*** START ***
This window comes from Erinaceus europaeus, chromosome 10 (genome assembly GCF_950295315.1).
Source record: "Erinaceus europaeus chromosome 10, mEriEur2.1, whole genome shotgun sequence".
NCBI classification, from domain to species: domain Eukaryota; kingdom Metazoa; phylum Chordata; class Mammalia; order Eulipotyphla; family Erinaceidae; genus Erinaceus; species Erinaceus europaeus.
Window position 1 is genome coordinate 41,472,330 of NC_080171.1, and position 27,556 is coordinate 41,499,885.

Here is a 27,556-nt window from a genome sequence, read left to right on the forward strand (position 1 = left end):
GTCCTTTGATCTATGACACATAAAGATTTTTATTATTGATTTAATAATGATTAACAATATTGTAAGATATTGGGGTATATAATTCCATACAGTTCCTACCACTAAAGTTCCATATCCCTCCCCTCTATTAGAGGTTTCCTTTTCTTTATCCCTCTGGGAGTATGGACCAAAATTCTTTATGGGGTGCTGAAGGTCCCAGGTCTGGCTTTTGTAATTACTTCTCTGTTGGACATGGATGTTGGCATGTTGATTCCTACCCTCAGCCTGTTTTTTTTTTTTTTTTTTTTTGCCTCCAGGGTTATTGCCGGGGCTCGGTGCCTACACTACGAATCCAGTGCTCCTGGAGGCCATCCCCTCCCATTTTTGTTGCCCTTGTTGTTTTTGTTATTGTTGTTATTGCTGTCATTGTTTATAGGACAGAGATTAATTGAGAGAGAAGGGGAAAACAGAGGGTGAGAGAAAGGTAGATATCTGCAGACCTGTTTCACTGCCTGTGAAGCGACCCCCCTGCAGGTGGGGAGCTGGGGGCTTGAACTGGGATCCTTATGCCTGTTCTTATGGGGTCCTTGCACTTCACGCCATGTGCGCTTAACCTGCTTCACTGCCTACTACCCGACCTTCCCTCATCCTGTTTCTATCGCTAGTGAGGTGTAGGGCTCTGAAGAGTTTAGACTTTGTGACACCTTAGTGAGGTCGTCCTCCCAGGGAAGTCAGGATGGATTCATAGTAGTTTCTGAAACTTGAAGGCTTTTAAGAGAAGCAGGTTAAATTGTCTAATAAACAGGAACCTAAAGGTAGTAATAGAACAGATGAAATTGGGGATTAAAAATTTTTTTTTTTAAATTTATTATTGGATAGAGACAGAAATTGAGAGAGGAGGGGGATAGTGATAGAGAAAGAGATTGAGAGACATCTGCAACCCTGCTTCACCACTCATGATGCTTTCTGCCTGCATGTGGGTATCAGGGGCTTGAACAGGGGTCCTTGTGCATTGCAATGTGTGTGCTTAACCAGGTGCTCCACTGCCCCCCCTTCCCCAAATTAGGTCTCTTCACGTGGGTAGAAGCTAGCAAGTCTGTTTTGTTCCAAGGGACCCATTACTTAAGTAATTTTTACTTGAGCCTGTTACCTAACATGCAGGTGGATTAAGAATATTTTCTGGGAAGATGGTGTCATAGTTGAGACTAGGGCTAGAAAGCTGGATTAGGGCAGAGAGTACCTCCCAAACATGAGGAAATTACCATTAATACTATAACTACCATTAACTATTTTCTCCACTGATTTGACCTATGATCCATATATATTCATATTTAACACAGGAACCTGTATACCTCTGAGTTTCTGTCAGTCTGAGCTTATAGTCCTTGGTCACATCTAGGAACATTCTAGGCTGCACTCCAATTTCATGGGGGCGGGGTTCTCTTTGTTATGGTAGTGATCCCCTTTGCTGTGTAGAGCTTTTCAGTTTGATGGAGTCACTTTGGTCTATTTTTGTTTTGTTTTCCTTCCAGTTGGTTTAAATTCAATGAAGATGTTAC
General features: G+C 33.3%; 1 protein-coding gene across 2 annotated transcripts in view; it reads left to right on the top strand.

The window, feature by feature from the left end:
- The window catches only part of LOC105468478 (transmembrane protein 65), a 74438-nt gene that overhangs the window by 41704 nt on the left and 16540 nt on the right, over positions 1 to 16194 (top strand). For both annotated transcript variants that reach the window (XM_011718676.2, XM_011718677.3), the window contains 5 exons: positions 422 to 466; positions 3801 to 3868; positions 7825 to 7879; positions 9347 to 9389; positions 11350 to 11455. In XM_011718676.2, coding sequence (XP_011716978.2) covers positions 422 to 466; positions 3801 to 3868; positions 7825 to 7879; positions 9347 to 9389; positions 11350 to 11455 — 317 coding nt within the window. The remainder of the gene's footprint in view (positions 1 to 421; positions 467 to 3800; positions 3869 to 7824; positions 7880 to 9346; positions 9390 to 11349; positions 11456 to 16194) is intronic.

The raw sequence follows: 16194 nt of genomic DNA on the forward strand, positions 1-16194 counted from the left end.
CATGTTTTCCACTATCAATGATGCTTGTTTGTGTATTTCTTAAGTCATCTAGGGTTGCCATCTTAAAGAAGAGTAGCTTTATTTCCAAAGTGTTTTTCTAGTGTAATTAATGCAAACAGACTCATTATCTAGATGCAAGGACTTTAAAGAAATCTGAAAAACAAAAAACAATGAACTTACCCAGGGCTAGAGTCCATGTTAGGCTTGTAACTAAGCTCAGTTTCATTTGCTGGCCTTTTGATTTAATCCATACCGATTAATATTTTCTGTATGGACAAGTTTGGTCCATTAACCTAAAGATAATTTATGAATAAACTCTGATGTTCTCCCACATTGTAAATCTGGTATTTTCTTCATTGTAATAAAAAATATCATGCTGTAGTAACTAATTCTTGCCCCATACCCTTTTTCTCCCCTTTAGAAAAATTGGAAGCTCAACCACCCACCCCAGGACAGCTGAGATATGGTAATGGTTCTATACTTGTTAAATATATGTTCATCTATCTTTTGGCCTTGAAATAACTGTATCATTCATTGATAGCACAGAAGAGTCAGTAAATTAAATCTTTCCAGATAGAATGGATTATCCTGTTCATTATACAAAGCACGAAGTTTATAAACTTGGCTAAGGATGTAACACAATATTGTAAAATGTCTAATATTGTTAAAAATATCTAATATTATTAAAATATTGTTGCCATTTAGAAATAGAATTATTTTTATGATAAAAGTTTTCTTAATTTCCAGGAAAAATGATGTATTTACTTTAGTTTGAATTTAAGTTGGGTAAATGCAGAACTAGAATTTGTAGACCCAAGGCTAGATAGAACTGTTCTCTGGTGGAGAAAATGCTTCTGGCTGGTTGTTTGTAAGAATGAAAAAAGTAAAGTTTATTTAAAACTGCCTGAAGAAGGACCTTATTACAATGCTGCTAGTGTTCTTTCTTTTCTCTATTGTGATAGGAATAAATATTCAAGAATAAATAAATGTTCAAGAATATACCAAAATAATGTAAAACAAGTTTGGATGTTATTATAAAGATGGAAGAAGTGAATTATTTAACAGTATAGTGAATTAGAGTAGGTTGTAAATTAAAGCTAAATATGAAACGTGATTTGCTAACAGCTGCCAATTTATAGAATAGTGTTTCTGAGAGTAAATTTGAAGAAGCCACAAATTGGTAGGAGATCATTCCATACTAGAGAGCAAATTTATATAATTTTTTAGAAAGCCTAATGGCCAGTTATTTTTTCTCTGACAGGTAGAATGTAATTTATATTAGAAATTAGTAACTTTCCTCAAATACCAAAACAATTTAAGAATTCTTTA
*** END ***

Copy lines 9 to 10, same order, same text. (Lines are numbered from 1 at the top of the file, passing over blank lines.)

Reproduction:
- The window catches only part of LOC105468478 (transmembrane protein 65), a 74438-nt gene that overhangs the window by 41704 nt on the left and 16540 nt on the right, over positions 1 to 16194 (top strand). For both annotated transcript variants that reach the window (XM_011718676.2, XM_011718677.3), the window contains 5 exons: positions 422 to 466; positions 3801 to 3868; positions 7825 to 7879; positions 9347 to 9389; positions 11350 to 11455. In XM_011718676.2, coding sequence (XP_011716978.2) covers positions 422 to 466; positions 3801 to 3868; positions 7825 to 7879; positions 9347 to 9389; positions 11350 to 11455 — 317 coding nt within the window. The remainder of the gene's footprint in view (positions 1 to 421; positions 467 to 3800; positions 3869 to 7824; positions 7880 to 9346; positions 9390 to 11349; positions 11456 to 16194) is intronic.

The raw sequence follows: 16194 nt of genomic DNA on the forward strand, positions 1-16194 counted from the left end.